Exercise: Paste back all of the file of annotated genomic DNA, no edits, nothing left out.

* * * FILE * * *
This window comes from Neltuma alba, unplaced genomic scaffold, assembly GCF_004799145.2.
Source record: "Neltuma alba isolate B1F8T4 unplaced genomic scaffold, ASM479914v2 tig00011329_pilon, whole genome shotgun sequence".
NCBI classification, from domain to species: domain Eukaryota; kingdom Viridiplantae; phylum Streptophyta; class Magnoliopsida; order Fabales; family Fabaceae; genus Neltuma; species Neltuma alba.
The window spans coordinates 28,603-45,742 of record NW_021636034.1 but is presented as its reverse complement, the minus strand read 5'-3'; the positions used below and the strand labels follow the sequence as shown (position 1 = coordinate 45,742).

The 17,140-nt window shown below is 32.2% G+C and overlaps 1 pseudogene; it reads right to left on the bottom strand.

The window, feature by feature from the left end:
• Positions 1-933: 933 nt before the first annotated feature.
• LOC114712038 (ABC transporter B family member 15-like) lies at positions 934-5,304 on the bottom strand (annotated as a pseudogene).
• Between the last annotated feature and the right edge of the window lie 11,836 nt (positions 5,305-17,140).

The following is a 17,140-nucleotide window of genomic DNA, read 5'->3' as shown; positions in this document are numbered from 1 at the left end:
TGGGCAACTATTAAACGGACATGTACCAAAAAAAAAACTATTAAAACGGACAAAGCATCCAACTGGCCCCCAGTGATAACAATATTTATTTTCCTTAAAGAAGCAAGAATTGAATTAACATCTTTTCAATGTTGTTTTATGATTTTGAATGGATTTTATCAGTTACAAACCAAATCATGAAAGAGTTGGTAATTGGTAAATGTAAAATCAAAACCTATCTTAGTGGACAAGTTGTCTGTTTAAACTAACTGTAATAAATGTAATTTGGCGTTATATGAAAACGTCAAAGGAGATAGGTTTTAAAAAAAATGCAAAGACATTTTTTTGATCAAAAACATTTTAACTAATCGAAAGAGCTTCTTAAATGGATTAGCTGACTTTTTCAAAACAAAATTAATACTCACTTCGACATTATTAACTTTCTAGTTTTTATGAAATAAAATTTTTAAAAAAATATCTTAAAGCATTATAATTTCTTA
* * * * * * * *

This window comes from Neltuma alba, unplaced genomic scaffold, assembly GCF_004799145.2.
Source record: "Neltuma alba isolate B1F8T4 unplaced genomic scaffold, ASM479914v2 tig00011329_pilon, whole genome shotgun sequence".
NCBI classification, from domain to species: domain Eukaryota; kingdom Viridiplantae; phylum Streptophyta; class Magnoliopsida; order Fabales; family Fabaceae; genus Neltuma; species Neltuma alba.
The window spans coordinates 28,603-45,742 of record NW_021636034.1 but is presented as its reverse complement, the minus strand read 5'-3'; the positions used below and the strand labels follow the sequence as shown (position 1 = coordinate 45,742).

The 17,140-nt window shown below is 32.2% G+C and overlaps 1 pseudogene; it reads right to left on the bottom strand.

The window, feature by feature from the left end:
• Positions 1-933: 933 nt before the first annotated feature.
• LOC114712038 (ABC transporter B family member 15-like) lies at positions 934-5,304 on the bottom strand (annotated as a pseudogene).
• Between the last annotated feature and the right edge of the window lie 11,836 nt (positions 5,305-17,140).

The following is a 17,140-nucleotide window of genomic DNA, read 5'->3' as shown; positions in this document are numbered from 1 at the left end:
TGGGCAACTATTAAACGGACATGTACCAAAAAAAAAACTATTAAAACGGACAAAGCATCCAACTGGCCCCCAGTGATAACAATATTTATTTTCCTTAAAGAAGCAAGAATTGAATTAACATCTTTTCAATGTTGTTTTATGATTTTGAATGGATTTTATCAGTTACAAACCAAATCATGAAAGAGTTGGTAATTGGTAAATGTAAAATCAAAACCTATCTTAGTGGACAAGTTGTCTGTTTAAACTAACTGTAATAAATGTAATTTGGCGTTATATGAAAACGTCAAAGGAGATAGGTTTTAAAAAAAATGCAAAGACATTTTTTTGATCAAAAACATTTTAACTAATCGAAAGAGCTTCTTAAATGGATTAGCTGACTTTTTCAAAACAAAATTAATACTCACTTCGACATTATTAACTTTCTAGTTTTTATGAAATAAAATTTTTAAAAAAATATCTTAAAGCATTATAATTTCTTA